Leather boots are made for walkin'. And workin'. And they're hopefully made to last a long, long time. To help along these lines, it's good to remember that good care goes a long way in making that long time last even longer.
My dad grew up in the mountains of Idaho and Montana and spent his teen and early adult years riding horses and guiding pack trips into the Bob Marshall Wilderness. Western wear spoke his language and aesthetic, so, naturally, cowboy boots have been his footwear of choice throughout his life. Interestingly, I only remember him having a total of three pairs of cowboy boots, in succession, throughout my entire childhood and beyond. Being blessed with very long, very narrow feet, he had to seek out boot makers for specially-made, perfectly-fitting boots. As you can imagine, handmade boots cost a pretty penny more than a pair off the shelf, therefore the three pairs. And therefore the great care he took with these boots, despite wearing them every single day.
Taking a page from his book, here are items of note for those of us who want simple footwear, kept well.
+ Buy the best you can. If they fit well and are made well, they'll wear well. Consider this: a pair of $300 boots, worn for ten years, will cost $2.50 per month. When speaking of quality, remember, bad gets worse over time; good gets better.
+ Buy classic. Because classic never goes out of style. The boots Dad wore when I was three could easily have been the boots he wore when I was thirty.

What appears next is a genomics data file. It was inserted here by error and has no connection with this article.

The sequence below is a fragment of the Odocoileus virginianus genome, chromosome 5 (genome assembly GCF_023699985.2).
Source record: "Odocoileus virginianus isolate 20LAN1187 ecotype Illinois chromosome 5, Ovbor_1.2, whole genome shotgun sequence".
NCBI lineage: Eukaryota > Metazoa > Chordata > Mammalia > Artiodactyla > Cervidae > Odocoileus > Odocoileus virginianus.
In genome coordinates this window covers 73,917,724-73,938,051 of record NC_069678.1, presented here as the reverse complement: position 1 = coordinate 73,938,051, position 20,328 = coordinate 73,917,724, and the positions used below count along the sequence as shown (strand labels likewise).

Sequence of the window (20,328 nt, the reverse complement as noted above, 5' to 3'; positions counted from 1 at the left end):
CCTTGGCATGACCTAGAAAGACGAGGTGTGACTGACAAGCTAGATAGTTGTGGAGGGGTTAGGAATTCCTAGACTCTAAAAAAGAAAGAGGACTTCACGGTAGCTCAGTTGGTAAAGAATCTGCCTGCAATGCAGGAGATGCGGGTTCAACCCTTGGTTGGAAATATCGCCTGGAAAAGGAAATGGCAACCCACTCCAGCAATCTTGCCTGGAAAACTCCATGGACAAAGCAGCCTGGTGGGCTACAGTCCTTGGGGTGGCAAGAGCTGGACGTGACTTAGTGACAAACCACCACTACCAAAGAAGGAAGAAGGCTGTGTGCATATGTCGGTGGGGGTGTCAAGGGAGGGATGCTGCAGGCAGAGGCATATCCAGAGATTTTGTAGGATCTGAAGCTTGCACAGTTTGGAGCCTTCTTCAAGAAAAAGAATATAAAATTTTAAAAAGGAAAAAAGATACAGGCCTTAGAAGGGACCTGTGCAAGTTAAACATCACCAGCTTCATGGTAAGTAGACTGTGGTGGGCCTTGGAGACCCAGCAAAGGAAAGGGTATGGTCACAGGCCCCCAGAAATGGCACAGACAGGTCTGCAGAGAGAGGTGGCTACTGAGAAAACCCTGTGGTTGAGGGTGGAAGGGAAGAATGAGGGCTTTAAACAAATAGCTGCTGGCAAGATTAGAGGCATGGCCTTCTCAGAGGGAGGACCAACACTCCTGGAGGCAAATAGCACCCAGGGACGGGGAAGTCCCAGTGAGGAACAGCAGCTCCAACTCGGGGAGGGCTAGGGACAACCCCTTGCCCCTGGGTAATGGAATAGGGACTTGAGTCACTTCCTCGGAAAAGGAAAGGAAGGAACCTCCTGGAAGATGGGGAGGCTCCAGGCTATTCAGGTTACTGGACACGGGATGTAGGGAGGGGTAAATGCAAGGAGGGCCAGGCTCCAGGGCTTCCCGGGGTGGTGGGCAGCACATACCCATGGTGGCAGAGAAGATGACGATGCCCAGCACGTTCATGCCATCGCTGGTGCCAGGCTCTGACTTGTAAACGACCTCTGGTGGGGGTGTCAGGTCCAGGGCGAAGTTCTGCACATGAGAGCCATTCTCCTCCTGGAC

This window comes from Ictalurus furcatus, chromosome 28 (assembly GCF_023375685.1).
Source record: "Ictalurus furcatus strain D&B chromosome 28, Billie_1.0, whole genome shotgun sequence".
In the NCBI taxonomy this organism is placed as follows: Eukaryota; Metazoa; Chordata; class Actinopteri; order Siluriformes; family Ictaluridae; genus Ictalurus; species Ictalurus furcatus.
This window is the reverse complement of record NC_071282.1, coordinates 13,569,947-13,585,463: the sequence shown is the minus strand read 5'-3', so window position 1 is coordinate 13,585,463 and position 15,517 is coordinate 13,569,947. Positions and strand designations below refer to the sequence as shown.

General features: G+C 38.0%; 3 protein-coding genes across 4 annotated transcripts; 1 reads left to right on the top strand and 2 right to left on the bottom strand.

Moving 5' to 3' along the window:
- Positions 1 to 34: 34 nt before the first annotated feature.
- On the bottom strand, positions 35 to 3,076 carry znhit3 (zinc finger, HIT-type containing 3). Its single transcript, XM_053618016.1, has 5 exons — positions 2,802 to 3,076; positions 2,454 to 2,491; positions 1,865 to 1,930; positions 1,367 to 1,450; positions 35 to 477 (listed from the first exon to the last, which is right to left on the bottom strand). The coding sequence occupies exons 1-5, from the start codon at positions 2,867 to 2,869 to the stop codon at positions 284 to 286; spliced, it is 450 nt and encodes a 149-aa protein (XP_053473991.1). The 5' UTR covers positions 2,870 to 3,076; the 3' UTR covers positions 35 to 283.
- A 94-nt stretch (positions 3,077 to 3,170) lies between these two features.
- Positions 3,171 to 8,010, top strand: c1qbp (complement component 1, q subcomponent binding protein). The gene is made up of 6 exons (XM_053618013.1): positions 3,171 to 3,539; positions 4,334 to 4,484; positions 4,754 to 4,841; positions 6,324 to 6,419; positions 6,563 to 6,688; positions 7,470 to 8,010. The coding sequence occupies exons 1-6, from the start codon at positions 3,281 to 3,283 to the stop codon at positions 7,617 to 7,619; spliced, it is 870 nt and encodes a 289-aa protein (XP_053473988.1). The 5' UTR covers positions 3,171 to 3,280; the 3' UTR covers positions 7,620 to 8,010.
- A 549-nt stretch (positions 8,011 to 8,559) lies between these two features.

+ Polish and protect. Boot polishing was part of Dad's routine. It was an evening thing, there at the kitchen table with the small tin of polish and the horsehair brush. Somehow, it was comforting and wholesome to watch such care being taken with an ordinary thing. If you have suede or nubuck, you don't even have to polish, just protect with a water-repellant spray.
+ Know a cobbler. When Dad's boots became down-in-the-heel, or the soles wore thin, they were sent off to a cobbler. The beautiful thing about quality is, it can be repaired instead of being tossed. Sometimes, we may even be our own cobbler, with a bit of shoe glue and some drying time. A new lease on life does any body (shoe?) good.
+ Start here. Don't toss what may be in your closet and run right out to purchase a new wardrobe of handmade shoes. But do begin to educate yourself about the brands that make well. Note them for when you're in the market to replace what needs replacing. In the mean time, a tin of polish and a horsehair brush will take you and your shoes down the road a little longer.
Do what you can with what you have.